I have a complicated relationship with my own fear; one I feel can only be properly explained by not only literature, but yet another cultural phenomena which has historically divided Christians for the past two decades—Harry Potter. For those of you who haven’t read the books or seen the movies, bear with me:
When Lord Voldermort attempted to kill Harry as a baby, the spell backfired, leaving Harry with not only a scar, but with a number of Voldermort’s personal traits and attributes. For example, Voldermort could talk to snakes, so now Harry could talk to snakes. The most significant of these was Harry’s ability to sometimes slip into Voldermort’s mind uncontrollably—hear his thoughts, feel his emotions, see through his eyes. Professors and friends pronounced this “gift” unequivocally bad—it was unhealthy and unedifying, even dangerous: once Voldermort became aware of this connection, he could use it to manipulate Harry into thinking and acting a certain way for his own personal gain. Harry tried as hard as he could to suppress the visions, but ultimately couldn’t. Not only were they too strong, but he also identified a usefulness in these forays into Voldermort’s mind—he was able to understand more about both the nature of the enemy and his plans to use and destroy Harry and his friends. While he knew he shouldn’t experience the visions at all, the reality was that he could, which he eventually used to his advantage.
It isn’t a perfect analogy, but Harry’s relationship with these ‘visions’ is very similar to how I feel about my own human fearfulness. I understand that I shouldn’t be motivated by fear, but the reality is that I am because I am still human. Like Harry, experiencing these moments of fearfulness are horrifying, exhausting and frustrating—a literal curse on the life I am trying to live as a redeemed Christian.
However, these fears have helped me to understand the power sin holds over me, emphasizing rather than diminishing my need for God. I am able to understand the weakest points where the enemy attacks, the areas of my life where I leave spiritual vulnerabilities—diseased areas I try to hide from God in my human desperation for sanctification but also arrogant control, knowing that I cannot possibly have both. In these moments, these terrible moments, the chasm between the Almighty and myself—the chasm that really shouldn’t be, that isn’t really there—feels so incredibly vast that I cannot help but relive what is for some of us the most powerfully painful experience of our lives, the moment where we first recognize the reality of our own sin nature. This juxtaposition of my own sinfulness and fear in the face of God’s perfect grace is both painful and real—but exhilarating.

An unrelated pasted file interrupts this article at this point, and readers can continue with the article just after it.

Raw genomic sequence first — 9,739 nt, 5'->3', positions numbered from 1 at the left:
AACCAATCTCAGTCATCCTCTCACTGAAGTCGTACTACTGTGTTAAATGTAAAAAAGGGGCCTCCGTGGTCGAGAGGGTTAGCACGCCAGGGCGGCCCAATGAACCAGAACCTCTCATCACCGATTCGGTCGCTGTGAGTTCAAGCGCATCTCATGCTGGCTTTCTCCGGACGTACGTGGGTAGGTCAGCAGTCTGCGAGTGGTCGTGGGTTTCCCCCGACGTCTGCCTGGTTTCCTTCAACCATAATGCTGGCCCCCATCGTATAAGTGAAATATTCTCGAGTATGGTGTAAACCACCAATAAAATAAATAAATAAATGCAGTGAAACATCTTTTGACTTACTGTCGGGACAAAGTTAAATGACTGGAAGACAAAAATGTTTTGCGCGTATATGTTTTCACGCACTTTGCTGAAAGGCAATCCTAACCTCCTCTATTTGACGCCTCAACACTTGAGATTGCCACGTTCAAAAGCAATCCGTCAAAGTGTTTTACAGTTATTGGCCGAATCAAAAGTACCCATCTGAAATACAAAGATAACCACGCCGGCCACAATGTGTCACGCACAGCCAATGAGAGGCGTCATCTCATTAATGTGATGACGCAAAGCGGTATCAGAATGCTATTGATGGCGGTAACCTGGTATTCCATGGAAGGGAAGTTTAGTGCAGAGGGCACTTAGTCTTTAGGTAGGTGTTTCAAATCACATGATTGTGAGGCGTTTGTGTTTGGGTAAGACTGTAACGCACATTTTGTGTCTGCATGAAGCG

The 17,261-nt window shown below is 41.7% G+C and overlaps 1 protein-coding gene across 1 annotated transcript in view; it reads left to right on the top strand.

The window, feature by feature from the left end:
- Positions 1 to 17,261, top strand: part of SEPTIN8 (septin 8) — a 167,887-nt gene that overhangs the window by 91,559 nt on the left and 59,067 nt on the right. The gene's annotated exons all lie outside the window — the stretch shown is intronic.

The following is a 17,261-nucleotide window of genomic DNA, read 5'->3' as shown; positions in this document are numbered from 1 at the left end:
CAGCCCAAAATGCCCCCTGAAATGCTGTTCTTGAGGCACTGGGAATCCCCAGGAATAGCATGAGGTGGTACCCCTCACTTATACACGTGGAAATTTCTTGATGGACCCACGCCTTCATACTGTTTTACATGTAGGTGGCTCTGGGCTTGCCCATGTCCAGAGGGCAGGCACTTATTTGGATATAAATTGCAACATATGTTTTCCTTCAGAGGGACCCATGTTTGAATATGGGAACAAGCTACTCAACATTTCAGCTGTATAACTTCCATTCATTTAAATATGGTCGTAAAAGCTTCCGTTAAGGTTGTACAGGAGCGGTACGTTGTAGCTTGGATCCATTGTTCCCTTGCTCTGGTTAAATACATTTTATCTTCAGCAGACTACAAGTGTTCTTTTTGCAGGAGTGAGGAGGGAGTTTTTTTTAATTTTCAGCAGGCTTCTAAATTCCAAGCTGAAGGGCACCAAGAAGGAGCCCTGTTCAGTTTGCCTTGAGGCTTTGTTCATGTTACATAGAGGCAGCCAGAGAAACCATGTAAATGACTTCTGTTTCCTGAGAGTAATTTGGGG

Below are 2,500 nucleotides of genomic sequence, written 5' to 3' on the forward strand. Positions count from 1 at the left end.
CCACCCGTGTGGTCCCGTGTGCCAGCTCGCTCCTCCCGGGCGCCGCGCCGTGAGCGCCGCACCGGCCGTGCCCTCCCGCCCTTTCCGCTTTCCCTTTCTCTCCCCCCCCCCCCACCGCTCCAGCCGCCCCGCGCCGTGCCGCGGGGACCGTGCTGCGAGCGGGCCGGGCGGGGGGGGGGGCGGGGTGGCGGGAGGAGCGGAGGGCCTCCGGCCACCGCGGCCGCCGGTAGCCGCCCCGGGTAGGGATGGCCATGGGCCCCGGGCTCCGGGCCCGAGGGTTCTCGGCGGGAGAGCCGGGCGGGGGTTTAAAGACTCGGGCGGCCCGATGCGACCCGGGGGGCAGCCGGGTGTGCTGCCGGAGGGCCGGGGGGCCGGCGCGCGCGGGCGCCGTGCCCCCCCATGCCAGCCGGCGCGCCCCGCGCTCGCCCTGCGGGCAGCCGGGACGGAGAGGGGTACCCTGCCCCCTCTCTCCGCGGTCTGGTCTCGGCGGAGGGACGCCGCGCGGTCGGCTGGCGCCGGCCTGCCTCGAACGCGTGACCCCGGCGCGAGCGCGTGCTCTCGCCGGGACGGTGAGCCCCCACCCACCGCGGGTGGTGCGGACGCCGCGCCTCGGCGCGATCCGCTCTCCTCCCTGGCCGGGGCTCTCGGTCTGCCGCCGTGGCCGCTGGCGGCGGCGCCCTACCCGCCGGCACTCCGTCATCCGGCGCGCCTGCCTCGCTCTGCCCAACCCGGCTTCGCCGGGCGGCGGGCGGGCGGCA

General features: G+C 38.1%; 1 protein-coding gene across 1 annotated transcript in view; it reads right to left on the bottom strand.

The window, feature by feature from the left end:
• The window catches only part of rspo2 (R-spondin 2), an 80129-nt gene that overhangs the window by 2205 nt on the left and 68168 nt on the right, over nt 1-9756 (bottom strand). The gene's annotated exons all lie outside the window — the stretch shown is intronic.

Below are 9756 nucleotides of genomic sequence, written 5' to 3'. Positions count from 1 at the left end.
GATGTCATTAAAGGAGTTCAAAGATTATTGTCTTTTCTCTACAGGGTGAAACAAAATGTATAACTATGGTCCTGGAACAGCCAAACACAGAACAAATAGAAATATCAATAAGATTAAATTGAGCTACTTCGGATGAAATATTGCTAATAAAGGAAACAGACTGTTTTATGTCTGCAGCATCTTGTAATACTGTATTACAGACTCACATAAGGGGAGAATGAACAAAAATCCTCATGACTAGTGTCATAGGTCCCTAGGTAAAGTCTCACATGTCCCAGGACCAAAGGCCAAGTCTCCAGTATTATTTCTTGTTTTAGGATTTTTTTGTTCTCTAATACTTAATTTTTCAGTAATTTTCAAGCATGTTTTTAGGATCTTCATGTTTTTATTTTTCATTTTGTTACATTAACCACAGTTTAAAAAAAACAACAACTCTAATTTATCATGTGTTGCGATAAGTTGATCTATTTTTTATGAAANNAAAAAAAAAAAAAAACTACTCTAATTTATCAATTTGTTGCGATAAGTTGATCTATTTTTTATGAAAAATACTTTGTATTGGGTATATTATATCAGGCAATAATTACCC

I’m weirdly grateful for these counterintuitively ritualistic encounters with fear, these bizarre Groundhog Day-esque spiritual experiences—I anxiously approach each moment of fear lacking the obvious knowledge that I was rescued from my own irrational spiral the last time, and once again, knocked over backwards by God’s provision. I’m guilty of spiritual complacency, but my own humanity does not allow me to become too cocky.
Naturally, I’ve once again not necessarily stuck to the prompt, and justifying Halloween with both the study of fear and Harry Potter is not going to win me any points at my very right-wing evangelical university. Even though the fear that has kept my document blank for the past few weeks is mild—that my old professors and current students will judge me for my inferior perspective—it still reveals an area of weakness, that I value my own ego over simply completing the measly 600-word article.
Against my better judgment, I’ll end not with a verse from the Bible, but a quote from Harry Potter: “Fear of a name only increases fear of a thing itself.” Fearing our own fear—or capability and inevitability of fearing—isn’t doing us any favors.
Taylor Holbrook received her B.A. in English with a Writing Emphasis from Biola University, where she also earned an honors degree from the Torrey Honors Institute, and both her M.A. in Comparative Literature and M.F.A. in Creative Writing from Chapman University. She is currently an adjunct professor of English at Biola University, as well as a professor of Rhetoric at Loyola Marymount University. Consistent reading comes with the job, but she also spends her time savoring modern art (as long as it isn’t abstract) and any music before 1963, visiting every California craft brewery possible in the search for the perfect Double I.P.A., and traveling through and around Eastern Europe. She is a firm believer that the best feeling in the world is having a warm cat on one’s lap.